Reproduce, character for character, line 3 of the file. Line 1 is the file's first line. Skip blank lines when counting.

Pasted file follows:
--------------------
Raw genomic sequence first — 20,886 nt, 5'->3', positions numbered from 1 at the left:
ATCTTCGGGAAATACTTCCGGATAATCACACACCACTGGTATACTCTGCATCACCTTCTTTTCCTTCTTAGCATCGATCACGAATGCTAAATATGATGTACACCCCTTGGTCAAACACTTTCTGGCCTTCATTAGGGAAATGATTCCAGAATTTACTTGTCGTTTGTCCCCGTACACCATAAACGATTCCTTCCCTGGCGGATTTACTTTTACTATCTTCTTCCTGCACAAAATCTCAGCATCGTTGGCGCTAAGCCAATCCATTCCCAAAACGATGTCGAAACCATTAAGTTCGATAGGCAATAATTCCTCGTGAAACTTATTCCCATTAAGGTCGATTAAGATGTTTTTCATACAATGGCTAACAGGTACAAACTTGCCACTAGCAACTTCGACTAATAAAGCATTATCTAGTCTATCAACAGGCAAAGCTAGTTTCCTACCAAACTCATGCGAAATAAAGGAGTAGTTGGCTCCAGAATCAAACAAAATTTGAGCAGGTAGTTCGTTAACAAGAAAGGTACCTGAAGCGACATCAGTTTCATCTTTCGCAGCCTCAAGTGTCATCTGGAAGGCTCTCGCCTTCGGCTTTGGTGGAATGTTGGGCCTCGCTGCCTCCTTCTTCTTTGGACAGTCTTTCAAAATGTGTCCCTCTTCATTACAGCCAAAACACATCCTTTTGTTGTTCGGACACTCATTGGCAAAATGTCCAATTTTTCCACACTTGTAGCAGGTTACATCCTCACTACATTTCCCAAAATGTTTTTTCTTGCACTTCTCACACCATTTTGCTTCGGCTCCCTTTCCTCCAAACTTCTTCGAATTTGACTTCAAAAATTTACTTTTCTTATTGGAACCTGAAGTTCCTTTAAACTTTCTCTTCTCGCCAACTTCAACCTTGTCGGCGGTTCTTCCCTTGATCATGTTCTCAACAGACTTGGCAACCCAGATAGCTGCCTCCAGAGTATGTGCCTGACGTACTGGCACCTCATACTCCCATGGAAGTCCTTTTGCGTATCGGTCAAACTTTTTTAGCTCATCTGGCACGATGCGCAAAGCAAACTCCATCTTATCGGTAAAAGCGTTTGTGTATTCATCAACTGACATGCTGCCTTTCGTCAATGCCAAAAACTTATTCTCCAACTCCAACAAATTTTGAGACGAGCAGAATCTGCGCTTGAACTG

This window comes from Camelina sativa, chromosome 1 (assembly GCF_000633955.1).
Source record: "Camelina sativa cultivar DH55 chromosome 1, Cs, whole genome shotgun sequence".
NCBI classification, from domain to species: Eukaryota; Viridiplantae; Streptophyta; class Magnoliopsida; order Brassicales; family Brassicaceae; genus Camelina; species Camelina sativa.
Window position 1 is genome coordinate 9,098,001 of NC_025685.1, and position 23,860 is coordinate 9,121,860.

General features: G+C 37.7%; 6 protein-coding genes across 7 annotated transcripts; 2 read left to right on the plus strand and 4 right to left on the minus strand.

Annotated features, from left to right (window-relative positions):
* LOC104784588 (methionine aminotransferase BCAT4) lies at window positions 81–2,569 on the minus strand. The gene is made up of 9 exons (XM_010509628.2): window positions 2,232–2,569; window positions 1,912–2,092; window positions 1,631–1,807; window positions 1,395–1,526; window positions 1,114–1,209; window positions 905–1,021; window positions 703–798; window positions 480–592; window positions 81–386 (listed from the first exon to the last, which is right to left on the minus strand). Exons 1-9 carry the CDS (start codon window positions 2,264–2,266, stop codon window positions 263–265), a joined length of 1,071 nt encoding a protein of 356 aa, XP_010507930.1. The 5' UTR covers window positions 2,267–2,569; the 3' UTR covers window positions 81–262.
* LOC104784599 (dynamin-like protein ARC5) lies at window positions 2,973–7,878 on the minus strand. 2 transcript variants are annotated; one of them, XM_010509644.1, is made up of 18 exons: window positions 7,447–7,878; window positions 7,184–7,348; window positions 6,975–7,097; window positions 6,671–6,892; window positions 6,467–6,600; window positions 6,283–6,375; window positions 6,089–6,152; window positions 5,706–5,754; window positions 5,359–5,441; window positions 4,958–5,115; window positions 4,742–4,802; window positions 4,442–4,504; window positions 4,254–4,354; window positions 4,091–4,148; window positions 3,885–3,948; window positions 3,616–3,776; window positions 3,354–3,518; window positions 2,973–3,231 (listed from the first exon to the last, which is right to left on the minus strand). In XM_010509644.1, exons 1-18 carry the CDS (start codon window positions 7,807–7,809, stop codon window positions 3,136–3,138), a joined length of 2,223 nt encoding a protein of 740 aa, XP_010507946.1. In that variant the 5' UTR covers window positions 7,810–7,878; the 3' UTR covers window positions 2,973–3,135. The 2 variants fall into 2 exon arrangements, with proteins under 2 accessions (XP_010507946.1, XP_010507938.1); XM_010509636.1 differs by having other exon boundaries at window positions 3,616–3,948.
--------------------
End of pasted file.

This window comes from Camelina sativa, chromosome 1 (assembly GCF_000633955.1).